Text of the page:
According to the book, Ghost Towns and Historical Haunts in Arizona by Thelma Heatwole, Old Camp Reno lasted between 1867 to 1870 and was settled to provide yet another site of troubles between Apaches and White Man. My particular visit to the area included vistas with green green Sonoran Desert trees and wild grass. I felt a cool breeze nearly all day long, and listened to birds gently chirping in the palo verdes while lizards and ground critters stirred in the rocks and dead twigs from mesquites and brittle bush. Stillness is a nice way to sense the Arizona desert.
The camp fell, died or 'closed shop' in 1870, according to the book, and the history of it all is greatly unknown. Location, location, and location are the most important elements to successful real estate investments. The Fort Reno site is on an exposed mesa and way too close to steep hills, washes and thick brush which allowed the Apaches to hide and creep in undetected. This was a poor location for a military post, and that's about all we know. How the name Reno came into the picture is uncertain. As Heatwole closes her section on Camp Reno, "Today, the forest scene is quiet and serene. Its secrets are in the past."
"The breeze was very faint, and it bore the scent of earth and grain; and for a moment everything was all right with him. He was at home."
- N. Scott Momaday House Made of Dawn, 1969 Pulitzer Prize winner.
While much of the history is a lost secret, we can at least make up some stories of our own. When out in the wild of the west, I like to listen to the critters, the wind and the mountains because it feels like home. I was at home in the Arizona Sonoran Desert this day on Reno Pass trail until I stalled my Jeep on a cross-axle rut.
"Son of a bitch," I mumbled, but re-started and gave it another shot on a better approach angle. Trying to block the voices inside my head telling me it's time to buy more gear and equipment for my Jeep, I focused on the scenery. Oh, Reno Pass. You've got locking differentials, right? I got more irritated thinking about gear-and-equipment-talk...you know how people get with their gear and equipment. Well, let me share another story.
Upon arriving at the Pass, We had stopped for a bite to eat. While we rested, a guy with his two sons in his Jeep pulled up and stopped to talk with us. We discussed gear and equipment, of course, because that's just what you do out there on the trail. We men tend to discuss, or debate really, gear and equipment if we don't have some reasonable person around to help referee and keep us civilized. But here it comes:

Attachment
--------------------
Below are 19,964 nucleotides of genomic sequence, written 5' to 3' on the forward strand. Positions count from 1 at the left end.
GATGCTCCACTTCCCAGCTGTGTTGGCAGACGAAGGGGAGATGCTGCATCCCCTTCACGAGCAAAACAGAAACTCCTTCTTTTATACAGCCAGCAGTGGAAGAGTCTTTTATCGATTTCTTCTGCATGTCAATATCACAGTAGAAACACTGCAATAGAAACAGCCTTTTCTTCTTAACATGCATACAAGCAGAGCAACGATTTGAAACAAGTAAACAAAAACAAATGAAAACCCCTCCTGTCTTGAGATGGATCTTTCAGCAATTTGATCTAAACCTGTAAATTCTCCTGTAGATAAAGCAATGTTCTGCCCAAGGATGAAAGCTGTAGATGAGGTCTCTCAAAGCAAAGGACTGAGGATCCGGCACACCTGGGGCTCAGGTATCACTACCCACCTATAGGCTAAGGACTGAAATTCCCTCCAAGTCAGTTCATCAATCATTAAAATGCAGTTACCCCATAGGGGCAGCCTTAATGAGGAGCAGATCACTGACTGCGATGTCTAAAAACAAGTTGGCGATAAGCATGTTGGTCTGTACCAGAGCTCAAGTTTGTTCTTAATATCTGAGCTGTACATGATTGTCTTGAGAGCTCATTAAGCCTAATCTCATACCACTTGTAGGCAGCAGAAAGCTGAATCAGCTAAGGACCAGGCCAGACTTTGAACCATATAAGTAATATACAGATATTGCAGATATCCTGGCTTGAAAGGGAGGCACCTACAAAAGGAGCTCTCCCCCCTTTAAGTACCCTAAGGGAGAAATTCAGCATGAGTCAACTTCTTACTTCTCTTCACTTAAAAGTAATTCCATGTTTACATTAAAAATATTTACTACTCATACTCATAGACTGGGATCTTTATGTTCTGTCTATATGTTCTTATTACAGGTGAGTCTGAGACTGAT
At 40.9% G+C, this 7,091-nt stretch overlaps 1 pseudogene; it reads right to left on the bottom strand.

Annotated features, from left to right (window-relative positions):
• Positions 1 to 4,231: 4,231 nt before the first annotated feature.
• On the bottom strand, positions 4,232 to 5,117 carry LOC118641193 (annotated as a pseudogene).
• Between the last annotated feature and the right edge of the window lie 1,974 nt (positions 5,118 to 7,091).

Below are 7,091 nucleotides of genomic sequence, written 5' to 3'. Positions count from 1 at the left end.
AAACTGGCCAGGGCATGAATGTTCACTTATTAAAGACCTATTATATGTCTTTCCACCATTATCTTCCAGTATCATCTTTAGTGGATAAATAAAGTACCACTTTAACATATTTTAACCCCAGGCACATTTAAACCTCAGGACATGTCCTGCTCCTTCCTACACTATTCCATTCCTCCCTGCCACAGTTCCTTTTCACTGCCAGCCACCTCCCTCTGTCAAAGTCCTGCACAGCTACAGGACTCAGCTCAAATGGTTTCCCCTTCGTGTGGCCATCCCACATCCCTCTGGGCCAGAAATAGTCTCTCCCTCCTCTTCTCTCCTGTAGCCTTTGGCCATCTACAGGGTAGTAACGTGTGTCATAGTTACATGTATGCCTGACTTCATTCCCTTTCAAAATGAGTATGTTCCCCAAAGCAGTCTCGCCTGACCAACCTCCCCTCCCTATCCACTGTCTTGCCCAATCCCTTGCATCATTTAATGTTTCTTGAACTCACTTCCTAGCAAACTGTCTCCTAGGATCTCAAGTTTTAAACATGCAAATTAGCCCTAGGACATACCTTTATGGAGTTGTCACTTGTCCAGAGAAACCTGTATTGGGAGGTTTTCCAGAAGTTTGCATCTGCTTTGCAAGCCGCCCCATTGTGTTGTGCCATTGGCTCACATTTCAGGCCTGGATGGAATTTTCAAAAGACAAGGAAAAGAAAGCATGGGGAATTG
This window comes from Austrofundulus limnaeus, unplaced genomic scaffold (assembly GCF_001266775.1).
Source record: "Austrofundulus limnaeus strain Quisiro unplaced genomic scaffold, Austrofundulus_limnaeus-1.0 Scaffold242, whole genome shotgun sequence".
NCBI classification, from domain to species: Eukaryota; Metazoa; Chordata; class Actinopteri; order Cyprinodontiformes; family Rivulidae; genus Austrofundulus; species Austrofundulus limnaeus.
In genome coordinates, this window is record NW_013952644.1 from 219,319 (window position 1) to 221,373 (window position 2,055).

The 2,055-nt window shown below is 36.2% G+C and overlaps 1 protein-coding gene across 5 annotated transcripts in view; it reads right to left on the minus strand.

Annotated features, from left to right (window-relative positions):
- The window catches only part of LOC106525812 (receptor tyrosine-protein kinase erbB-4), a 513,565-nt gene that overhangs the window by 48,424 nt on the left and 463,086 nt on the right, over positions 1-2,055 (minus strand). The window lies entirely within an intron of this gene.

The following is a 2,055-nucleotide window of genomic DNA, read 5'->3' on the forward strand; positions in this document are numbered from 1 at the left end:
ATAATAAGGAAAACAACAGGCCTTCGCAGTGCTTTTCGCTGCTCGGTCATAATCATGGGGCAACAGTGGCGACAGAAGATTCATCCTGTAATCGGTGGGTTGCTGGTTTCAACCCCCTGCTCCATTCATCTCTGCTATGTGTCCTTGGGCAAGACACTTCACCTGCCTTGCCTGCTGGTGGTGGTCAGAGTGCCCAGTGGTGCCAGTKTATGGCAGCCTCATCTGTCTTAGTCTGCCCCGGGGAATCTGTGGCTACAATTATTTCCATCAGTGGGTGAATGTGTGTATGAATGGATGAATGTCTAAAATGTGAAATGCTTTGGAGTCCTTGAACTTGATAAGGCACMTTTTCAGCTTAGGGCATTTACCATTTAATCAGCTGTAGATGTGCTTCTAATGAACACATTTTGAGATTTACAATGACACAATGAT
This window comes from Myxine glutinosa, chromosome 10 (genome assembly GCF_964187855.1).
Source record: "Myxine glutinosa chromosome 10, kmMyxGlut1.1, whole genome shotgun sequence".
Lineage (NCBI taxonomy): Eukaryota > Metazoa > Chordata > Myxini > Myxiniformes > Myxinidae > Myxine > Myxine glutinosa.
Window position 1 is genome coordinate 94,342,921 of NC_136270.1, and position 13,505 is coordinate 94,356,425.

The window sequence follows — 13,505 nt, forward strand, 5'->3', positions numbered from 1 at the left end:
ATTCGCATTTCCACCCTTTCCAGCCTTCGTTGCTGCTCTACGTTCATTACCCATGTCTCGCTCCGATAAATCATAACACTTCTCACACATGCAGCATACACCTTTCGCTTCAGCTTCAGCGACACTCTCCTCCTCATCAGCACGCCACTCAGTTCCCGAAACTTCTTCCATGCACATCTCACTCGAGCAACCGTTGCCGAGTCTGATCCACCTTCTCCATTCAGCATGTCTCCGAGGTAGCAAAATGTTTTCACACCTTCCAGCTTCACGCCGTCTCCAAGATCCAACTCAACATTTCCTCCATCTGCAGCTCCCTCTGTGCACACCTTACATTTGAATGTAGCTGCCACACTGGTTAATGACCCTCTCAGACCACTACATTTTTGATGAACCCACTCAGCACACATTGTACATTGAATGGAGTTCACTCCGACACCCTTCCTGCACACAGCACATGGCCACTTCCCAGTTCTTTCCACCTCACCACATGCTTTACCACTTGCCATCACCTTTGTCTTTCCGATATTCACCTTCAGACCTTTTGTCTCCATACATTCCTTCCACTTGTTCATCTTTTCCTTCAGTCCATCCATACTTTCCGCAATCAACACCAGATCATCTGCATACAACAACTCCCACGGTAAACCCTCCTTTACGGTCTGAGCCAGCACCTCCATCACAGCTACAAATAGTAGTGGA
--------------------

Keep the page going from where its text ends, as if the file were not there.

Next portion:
"I've got a two inch lift, 32 inch goodyear MTRs, warn bumpers, warn tire carrier..." [Spit, hike up pants, fondle crotch]
"Yeah well, I can go anywhere a Rubicon can go..." [Oh, ok.]
"I got a winch, sixty inch high-lift jack, BF goodrich mud-terrain tires - they're rated number one, you know, so they're better than those you have - a three inch lift, lockers..." [Spit, hike, fondle]
Blah blah blah. And when someone else in the conversation has better gear and equipment, or interrupts the most, the next weakest link will talk louder. That is about the best way to preserve a fragile ego. If that doesn't work, he will say something along these lines:
"Pfft! I paid half as much as you did and got the same results, if not better." or failing a certain level of cool:
While we put up with each other at the stops, the actions on the trail are even better. This nice guy who joined us came down the stair step on the east slope of Reno Pass at about 20 miles an hour (engine revving, and the air smelling suspiciously like a burning clutch) and nearly left his differentials at the top as evidence. He blamed the equipment, of course, for his not-so-slick driving methods. "If I had a bigger lift, that wouldn't have been a problem". Sure.
My solution to feeling inferior during gear talk was to install an ARB Snorkel. When people ask (oh, and they ask), "Why do you have a snorkel on your Jeep?" I am able to respond with my Ballad of Reasons to have a Jeep Snorkel, thereby ensuring my superiority to those who only have neat racks, lifts, and winches. (Do you know sarcasm when you see it?)
"First," I say, "there are 3 practical reasons. Chiefly, the dust you're engine breathes on Arizona trails settles down here by your hips. So a snorkel gets the intake up out of the dust-zone. Additionally, your engine gets cooler air when the intake is up and out of the engine compartment. So, you're engine will thank you. Also, the snorkel head acts as an air-ram and increases, even if minutely, the amount of air your engine gets. Let me sum up: It's good for your engine."
The Quintet of Reasons to have a Snorkel on your Jeep (abridged)
- Cleaner air
- Cooler air
- More air
- Dry air.
- It looks really cool
For the 1-2 punch, I have to mention that it is called a snorkel: "By name association, you would think that a snorkel allows you to drive in deep water, but it is not wholly true. There are other factets of a deep water crossing that need attention other than your air intake. One of those things being guts, another thing being in the peculiar situation in which you actually need to cross deep water. So don't be fooled that a snorkel is a magic water-crossing tool. But, yes, it does allow your engine to breathe in water so long as the entire intake system is well sealed. Don't stall."
And the best reason, the reason why any of us do anything, is: "It looks really cool."